As part of WriterHouse’s celebration of National Poetry month, on Friday, April 20, 2012, 7pm, poet Melanie Moro-Huber  read from her new book Axe in Hand (2012, New York Quarterly Books) and talked to fellow poet Roselyn Elliott about women in poetry.


On March 10, 2012, playwright Enrique Urueta discussed his experience writing in the context of race and sexuality.

Enrique Urueta is a queer Colombian-American playwright from South Boston, VA whose award-winning plays Learn to Be LatinaThe Danger of Bleeding Brown, and Forever Never Comes have been presented across the country.


George Benford outside the John Paul Jones Arena in Charlottesville.  Mr. Benford is the coordinator for the Celebrate!250 gala event to be held here on November 11, 2012.

What does George Benford, Kool & the Gang and JPJ have in common? All three will be coming together on November 11, 2012 to celebrate Charlottesville’s 250th birthday.

CPN’s Dan Gould spoke with Mr. Benford outside  JPJ on Wednesday. The event, also known as Charlottesville’s Grand Gala punctuates a year of celebrations with a big bash at John Paul Jones Arena. While the event’s headliner, Kool & The Gang is reason enough to attend, Mr. Benford promises that the event will be much more than that.

“I want people to understand that this is not just Kool and The Gang, this is a once in a life time celebration,” said Benford.

Tickets are still available for the event from John Paul Jones Arena or from Ticket Master. For more information about the event or to find out how local businesses can purchase tickets in bulk for employees or customers you may contact Mr. Benford through Celebrate!250.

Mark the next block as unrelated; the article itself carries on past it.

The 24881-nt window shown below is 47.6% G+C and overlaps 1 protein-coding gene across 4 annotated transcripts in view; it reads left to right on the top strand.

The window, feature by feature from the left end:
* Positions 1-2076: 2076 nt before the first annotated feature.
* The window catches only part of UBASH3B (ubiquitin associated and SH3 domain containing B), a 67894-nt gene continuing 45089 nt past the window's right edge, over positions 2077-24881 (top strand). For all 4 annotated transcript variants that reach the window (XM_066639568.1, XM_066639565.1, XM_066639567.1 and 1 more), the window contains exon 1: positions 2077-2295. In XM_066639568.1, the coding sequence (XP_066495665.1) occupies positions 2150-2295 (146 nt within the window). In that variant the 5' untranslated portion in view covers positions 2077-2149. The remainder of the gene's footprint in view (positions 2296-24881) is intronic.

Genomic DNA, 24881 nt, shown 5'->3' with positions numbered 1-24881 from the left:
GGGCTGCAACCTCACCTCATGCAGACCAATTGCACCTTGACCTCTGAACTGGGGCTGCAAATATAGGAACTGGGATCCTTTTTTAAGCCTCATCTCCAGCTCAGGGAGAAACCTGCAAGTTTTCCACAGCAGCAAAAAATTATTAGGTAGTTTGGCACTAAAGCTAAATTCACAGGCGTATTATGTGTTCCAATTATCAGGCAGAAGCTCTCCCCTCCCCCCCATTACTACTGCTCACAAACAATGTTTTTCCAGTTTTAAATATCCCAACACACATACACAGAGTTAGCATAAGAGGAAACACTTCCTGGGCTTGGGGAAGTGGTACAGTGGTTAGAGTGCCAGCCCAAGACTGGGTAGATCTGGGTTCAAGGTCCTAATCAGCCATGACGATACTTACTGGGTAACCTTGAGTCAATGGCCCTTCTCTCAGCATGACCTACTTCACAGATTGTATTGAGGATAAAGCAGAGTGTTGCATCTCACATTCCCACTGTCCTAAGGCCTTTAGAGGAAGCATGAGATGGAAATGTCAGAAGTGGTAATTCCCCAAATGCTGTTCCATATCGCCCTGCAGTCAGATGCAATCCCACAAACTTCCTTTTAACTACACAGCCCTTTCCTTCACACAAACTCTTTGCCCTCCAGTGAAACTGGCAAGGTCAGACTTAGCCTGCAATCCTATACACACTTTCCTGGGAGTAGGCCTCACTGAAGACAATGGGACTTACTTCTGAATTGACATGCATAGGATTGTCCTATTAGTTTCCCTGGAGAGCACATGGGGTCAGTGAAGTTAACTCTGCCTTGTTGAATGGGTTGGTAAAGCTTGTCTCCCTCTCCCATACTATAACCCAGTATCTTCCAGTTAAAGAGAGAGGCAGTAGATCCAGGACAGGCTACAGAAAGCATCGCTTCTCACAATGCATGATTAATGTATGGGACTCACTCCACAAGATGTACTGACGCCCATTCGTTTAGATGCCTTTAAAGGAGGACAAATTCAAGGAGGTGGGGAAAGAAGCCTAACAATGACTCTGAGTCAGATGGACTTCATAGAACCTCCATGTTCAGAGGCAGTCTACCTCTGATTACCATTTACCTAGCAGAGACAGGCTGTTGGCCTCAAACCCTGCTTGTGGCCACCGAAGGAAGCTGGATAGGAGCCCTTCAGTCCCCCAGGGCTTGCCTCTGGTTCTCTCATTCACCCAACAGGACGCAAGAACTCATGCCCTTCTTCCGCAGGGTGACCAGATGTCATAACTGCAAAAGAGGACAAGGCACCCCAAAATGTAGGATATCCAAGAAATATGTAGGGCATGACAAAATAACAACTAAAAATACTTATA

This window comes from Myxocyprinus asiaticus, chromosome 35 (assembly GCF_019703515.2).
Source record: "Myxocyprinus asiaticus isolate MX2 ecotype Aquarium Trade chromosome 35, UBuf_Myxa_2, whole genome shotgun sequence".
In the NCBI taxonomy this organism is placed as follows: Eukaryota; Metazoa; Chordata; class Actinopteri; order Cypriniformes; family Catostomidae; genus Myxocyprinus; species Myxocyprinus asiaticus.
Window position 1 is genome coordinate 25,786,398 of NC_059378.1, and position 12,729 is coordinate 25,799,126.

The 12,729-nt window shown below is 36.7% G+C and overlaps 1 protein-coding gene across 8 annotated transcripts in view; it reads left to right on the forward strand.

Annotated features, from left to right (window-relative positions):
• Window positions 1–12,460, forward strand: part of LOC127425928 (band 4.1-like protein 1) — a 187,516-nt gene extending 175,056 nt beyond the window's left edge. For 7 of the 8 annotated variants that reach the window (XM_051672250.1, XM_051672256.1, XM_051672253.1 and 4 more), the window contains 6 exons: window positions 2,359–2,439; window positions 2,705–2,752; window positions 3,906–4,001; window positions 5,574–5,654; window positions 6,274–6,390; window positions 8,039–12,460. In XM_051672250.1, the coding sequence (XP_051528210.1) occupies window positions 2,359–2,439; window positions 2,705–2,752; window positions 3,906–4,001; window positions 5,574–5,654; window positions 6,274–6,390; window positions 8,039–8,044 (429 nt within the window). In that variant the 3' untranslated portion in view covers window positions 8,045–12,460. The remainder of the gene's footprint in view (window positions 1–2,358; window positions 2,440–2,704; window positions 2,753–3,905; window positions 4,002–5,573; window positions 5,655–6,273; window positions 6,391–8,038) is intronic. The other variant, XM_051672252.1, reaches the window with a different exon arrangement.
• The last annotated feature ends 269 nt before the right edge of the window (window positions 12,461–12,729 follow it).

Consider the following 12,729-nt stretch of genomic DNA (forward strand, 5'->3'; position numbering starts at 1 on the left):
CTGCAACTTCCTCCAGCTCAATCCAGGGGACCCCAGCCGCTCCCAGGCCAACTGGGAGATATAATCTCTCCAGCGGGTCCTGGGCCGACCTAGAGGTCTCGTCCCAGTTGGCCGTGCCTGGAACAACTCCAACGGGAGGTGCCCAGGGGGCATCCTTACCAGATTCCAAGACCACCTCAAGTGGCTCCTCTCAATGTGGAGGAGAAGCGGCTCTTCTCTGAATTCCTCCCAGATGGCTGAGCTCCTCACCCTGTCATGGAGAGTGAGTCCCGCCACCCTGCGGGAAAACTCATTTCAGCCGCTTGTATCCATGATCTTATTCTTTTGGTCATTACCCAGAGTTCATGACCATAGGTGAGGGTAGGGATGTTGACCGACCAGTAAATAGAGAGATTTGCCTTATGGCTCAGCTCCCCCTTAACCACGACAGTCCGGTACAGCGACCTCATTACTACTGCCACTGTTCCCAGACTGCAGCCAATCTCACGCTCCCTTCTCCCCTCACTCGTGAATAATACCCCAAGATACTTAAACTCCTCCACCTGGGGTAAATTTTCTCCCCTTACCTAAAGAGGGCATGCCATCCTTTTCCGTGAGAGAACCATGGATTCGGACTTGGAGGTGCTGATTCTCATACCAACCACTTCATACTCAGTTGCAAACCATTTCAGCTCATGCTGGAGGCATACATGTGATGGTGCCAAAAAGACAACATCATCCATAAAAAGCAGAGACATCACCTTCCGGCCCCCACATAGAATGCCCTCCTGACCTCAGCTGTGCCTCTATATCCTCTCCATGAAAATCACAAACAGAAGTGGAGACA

The Rolleiflex camera used by Ed Roseberry to take many of the photos in this story. (Steve Trumbull photo)

In this continuing series on the Charlottesville Podcasting Network, we are featuring some of the people behind Charlottesville’s 250th birthday celebration. In this episode, photographer Ed Roseberry talks with CPN’s Dan Gould about his collection of historical photographs.

Listen as Ed tells the fascinating story of how he became one of Charlottesville and Albemarle County’s most noted photographers. Then, preview three photographs from his CitySpace exhibit with Ed as your personal guide.

Photographs discussed in this podcast. To view the entire collection visit the Roseberry exhibit at CitySpace on Charlottesville’s Downtown Mall. The exhibit will be officially dedicated this Friday, July 13, 2012 from 6:00 p.m. until 8:00 p.m. The exhibit closes at the end of July.

Copeley Hill Housing, 1966 (Ed Roseberry photo)

Railroad Yard East of Belmont Bridge, 1951 (Ed Roseberry photo)

Intersection of Emmet Street and Barracks Road, 1948 (Ed Roseberry photo)

Ed Roseberry at the unearthing of the Charlottesville time capsule on May 27, 2012. To his left, a photo of Mr. Roseberry taken on the day the capsule was buried in 1962. (Steve Trumbull photo)

The photographs used in our story are courtesy of Trumbull Photography and Ed Roseberry and are used here with permission. For more on Ed Roseberry visit Steve Trumbull’s Charlottesville Then and Now website. Our interview was recorded on July 9, 2012.